What is the difference between a hostname and a fully qualified domain name?
Your hostname is the name of your computer.
Your fully qualified domain name is your hostname plus the domain your company uses often ending in
So if the name of your computer is
bob, and your company's domain is
contoso.local, your computer's fully qualified domain name (FQDN) is
In the case of a domain like
contoso.local I did not use an "external" internet domain name. This name doesn't have to be the only way that you address the server.
If you make it available by its IP address you can use DNS or that IP address to allow external users to access it.
The dot at the end of the FQDN is used to indicate the empty top-level domain.
Some more information on DNS:
Edit: Thanks for the comment on
.local domains RobM
The hostname is just the computer name and the fully qualified domain name is the hostname plus the domain name after it....
hostname: bigbox fqdn: bigbox.mynetwork.com
or commonly the fqdn ends in .local instead of .com but that is environment specific.
Usually you'd have a private DNS that has your .local domain setup in it and a separate DNS server for the public where your .com lives. You don't want to put your .local domain on a public DNS server because someone will have a way to get a list of all your hosts and it exposes your network to attack.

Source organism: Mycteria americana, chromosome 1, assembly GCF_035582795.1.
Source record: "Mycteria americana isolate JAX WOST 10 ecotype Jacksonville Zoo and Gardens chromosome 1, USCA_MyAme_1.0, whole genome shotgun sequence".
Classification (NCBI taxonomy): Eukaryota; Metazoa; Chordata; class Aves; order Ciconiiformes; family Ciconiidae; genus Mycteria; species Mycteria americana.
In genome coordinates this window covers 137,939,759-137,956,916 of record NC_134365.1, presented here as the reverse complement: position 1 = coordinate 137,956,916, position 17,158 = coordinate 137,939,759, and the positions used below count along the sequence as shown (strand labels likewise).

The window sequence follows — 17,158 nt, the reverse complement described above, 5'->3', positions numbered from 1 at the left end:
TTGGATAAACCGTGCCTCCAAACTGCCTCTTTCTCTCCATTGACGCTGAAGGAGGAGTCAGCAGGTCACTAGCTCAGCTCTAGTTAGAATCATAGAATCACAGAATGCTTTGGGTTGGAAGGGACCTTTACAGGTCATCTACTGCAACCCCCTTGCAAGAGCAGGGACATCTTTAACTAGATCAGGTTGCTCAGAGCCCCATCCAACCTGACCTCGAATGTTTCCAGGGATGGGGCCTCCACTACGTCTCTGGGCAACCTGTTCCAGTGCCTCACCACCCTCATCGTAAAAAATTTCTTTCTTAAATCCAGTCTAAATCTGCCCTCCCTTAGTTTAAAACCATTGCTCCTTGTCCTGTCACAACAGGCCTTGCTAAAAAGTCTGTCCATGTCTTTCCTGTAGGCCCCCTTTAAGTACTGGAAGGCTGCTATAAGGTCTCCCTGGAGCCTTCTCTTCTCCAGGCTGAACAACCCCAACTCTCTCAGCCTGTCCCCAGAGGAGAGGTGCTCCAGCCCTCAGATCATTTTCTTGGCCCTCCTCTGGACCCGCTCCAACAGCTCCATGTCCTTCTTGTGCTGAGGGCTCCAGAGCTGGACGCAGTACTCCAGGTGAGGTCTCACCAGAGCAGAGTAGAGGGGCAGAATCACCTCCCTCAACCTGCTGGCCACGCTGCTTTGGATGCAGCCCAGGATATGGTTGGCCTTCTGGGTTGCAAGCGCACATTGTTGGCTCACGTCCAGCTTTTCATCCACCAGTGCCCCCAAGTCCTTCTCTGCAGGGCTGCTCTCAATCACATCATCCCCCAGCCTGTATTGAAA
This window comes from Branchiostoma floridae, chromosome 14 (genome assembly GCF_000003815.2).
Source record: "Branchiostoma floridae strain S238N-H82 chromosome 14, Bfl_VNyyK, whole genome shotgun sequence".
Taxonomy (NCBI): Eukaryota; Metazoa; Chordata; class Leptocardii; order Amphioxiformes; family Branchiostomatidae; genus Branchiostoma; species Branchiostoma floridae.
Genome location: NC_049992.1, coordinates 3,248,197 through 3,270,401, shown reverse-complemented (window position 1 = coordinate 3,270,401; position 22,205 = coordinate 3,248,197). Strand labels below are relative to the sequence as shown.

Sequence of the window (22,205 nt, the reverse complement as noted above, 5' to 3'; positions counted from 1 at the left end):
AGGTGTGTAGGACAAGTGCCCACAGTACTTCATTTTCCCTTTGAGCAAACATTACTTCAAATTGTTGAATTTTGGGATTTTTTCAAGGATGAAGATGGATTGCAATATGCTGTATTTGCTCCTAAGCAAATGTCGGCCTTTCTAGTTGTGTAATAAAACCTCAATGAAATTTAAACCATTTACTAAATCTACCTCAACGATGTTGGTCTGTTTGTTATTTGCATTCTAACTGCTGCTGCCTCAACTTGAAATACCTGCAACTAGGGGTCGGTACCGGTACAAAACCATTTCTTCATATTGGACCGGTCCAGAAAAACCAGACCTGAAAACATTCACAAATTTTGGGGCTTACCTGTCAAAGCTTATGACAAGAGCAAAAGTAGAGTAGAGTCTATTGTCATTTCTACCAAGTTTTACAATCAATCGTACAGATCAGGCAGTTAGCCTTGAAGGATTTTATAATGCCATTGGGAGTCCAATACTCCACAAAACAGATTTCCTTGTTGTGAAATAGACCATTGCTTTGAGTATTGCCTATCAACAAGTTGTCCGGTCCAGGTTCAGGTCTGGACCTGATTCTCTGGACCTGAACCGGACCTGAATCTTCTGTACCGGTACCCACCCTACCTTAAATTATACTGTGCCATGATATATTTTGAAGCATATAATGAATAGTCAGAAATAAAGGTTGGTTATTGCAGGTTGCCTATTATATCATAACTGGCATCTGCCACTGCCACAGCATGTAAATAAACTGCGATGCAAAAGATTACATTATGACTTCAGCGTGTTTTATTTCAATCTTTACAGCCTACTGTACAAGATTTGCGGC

Think of it as 3 parts
Lets say, a university called FIU. (yes it is a real university) in the computer science side, we have a domain cs.fiu.edu
we also have other servers called moodle, which is the hostname of the server.
hostname = moodle domain name = cs.fiu.edu FQDN for that server is called moodle.cs.fiu.edu
now, cs.fiu.edu is a branch from the domain, fiu.edu. so hostname = cs domain = fiu.edu FQDN = cs.fiu.edu (which is a seperate server that hosts that) but the domain cs.fiu.edu belongs to our department. Not sure if it makes sense. But there can also be that scenario.